This year, prices have drastically increased around the country. From grocery store produce, to gas prices and food. Inflation is essentially a rate at which the value of currency or money falls which then increases the level of prices on goods and services. The three types of inflation are demand-pull, cost-push and built-in. 


Demand-pull inflation generally describes how demand for goods and services can drive up their prices. Normally, if something is in short supply, businesses and corporations can get people to pay more for that product. This is why, lately, consumer spending has been high due to the demand for goods. If wages rise this can also contribute to demand-pull. 


Nathaniel Gallegos is a professor at Missouri Western in the Social Science department. Gallegos teaches online courses in the economics program but also does full time work in Utah for the Department of Commerce. Gallegos also teaches at SJ Quinney College of Law. 


“Demand-pull inflation, let me start with this.” Gallegos said. “During the pandemic everyone had to stay home and no one could go out and spend their money on vacations or anything really. For like a whole year and a half we couldn't go anywhere. So we had all that money that we would spend going out and we saved it all. Also people started baking and so all this weird stuff was happening and there was a change in demand. So, of course, prices rise which causes inflation everywhere” 


Essentially, since everyone was buying their goods online and having things delivered, prices of everything increased. Which is how demand-pull works which also leads into cost-push inflation. 


Cost-push inflation is considered to be a bad form of inflation. This is where raw materials and products costs will increase for a business causing that business to raise their prices regardless of the demand. For instance, if the price of chicken goes up, a restaurant that serves chicken will also have to raise the prices of that menu item. This is happening a lot right now because in order for businesses to stay in business, they have to keep up with cost-push. 


“All the labor during the pandemic shut down and you couldn’t really go to work.” Gellegos said. “There was a stall and so goods couldn’t go into the market and so there was cost evolved with that. The cost shortages were causing the demand shortages. It was bad and it's still bad because it's still going through our economy.”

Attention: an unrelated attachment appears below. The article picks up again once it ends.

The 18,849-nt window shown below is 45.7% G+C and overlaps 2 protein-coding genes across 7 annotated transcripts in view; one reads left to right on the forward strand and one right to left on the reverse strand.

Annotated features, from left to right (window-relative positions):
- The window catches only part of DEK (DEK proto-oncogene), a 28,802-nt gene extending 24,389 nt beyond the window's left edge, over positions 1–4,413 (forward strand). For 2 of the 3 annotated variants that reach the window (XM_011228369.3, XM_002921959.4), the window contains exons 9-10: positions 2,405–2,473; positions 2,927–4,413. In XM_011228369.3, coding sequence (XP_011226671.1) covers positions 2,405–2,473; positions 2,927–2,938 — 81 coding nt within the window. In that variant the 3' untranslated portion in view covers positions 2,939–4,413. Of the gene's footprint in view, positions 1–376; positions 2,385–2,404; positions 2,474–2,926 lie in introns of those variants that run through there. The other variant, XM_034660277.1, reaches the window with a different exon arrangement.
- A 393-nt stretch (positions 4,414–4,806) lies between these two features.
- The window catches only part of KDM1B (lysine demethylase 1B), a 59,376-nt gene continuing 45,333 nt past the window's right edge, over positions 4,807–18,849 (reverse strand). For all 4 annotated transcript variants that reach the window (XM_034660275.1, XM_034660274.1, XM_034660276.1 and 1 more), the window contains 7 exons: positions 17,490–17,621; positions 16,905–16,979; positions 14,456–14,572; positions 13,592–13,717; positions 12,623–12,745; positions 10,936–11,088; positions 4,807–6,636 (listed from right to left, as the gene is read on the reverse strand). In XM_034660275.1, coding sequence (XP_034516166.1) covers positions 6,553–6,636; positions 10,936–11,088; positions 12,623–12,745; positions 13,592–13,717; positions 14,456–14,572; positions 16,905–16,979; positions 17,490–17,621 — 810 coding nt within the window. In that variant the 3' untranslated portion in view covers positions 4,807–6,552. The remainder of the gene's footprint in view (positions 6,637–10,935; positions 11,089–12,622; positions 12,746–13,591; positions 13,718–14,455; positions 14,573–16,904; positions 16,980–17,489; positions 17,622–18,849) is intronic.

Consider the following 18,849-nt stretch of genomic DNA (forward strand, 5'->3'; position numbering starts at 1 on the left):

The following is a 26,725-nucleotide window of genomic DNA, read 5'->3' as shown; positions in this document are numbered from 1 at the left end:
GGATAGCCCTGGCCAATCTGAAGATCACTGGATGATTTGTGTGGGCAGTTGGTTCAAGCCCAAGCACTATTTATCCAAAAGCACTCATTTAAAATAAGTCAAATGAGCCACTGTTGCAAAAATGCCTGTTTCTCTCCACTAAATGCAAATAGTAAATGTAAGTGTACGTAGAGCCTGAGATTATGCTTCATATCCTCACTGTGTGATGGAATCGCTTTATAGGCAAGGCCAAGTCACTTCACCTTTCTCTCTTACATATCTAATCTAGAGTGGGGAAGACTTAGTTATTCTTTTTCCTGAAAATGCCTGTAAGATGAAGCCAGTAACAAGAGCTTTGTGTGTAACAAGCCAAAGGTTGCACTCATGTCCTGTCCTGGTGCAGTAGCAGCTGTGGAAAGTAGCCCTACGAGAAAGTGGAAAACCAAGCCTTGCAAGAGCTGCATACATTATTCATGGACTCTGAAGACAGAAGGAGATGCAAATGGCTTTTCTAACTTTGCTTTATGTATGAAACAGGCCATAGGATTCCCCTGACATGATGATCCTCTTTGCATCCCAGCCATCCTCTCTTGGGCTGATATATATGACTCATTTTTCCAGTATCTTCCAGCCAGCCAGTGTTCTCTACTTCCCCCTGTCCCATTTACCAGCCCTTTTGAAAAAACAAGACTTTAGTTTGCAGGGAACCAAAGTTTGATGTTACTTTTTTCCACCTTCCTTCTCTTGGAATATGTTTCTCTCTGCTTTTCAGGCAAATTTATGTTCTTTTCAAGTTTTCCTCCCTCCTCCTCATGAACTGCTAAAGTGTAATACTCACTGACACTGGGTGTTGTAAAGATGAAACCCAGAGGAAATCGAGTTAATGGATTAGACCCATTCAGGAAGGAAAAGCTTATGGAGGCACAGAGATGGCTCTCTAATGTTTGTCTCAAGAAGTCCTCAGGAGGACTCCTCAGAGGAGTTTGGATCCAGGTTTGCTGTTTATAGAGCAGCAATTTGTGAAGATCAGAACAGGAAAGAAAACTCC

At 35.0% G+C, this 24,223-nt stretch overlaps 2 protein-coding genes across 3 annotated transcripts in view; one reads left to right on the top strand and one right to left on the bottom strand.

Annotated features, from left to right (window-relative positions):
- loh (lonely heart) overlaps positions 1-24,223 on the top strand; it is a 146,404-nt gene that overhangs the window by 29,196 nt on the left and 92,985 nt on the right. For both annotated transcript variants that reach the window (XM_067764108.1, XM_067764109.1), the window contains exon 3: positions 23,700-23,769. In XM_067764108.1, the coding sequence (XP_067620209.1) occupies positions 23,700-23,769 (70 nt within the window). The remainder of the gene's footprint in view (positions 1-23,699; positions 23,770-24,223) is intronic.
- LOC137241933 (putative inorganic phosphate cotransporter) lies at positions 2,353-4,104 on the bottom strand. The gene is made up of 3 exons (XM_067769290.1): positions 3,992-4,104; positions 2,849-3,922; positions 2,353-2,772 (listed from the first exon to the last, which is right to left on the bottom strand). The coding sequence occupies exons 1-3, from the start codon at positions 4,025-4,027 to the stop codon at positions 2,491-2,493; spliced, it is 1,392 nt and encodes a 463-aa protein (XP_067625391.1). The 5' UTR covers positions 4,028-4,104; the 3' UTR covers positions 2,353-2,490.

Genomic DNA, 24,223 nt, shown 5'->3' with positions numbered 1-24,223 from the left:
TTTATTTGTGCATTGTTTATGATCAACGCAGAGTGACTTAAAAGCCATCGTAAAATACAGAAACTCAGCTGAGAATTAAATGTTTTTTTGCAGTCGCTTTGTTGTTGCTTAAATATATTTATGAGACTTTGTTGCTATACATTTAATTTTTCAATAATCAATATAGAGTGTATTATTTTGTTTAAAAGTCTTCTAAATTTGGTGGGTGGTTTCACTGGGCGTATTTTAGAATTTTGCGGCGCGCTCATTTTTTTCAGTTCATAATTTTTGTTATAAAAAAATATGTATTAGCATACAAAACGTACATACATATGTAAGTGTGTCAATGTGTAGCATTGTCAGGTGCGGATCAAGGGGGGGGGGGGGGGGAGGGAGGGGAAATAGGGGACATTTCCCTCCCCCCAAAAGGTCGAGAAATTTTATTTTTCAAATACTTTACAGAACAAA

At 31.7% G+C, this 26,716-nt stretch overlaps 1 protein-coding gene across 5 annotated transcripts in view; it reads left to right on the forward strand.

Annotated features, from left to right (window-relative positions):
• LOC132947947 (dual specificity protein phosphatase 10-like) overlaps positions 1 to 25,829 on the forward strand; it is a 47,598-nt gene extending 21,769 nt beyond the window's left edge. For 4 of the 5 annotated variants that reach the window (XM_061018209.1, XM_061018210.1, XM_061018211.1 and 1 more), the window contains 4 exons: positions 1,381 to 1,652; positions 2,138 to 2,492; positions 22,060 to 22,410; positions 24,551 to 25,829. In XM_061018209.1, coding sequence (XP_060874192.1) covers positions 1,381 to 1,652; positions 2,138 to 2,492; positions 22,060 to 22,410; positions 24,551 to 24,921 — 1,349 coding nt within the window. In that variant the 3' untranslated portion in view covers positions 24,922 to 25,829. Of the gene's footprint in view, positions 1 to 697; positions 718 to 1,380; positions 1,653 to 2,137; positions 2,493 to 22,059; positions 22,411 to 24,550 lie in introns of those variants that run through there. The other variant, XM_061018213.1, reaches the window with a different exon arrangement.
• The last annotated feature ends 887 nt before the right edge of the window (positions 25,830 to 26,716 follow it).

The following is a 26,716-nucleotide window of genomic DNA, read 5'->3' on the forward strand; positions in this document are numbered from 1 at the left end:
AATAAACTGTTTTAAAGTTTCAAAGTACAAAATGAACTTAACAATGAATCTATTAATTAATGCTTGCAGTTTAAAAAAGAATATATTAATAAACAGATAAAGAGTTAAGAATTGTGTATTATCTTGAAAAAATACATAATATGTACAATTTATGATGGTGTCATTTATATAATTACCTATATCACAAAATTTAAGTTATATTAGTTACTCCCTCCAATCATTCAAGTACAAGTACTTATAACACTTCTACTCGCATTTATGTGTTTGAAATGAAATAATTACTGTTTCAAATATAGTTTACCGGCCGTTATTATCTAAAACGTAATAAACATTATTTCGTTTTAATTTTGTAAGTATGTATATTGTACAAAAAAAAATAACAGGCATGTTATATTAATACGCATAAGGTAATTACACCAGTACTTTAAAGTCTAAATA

The last form of inflation is Built-In inflation. Built-in inflation is sort of what we see in effect to cost-push and demand-pull. When those two occur, there are then labor and employment issues. For instance employees might start asking for a raise and if employers don’t keep their wages competitive they could end up in a labor shortage. 


“This is called built in inflation or systemic inflation and this is the inflation that we want.” Gallegos said. “The chairman of the federal reserve, what he does is raises interest rates so that's how you borrow money so the rate you have to pay back.” Gallegos said. “Since he's raised that up it's cooling consumer spending so now a lot of people are saving more but the bad thing about that is it puts the brakes on the economy. That's sort of what everyone is watching right now is whether a recession is gonna come out of this.” 


The issue people are having and the converse behind inflation is whether this leads to a recession. The United States hasn’t seen a recession in a long time- in fact the last recession was in 2008. A recession is a temporary halt or decline in the economy causing trade and industrial activity to decline. It’s important to pay attention to the little things evolving our economy. Next time you go to your favorite coffee shop and the prices suddenly rise then you’ll know it had something to do with inflation.

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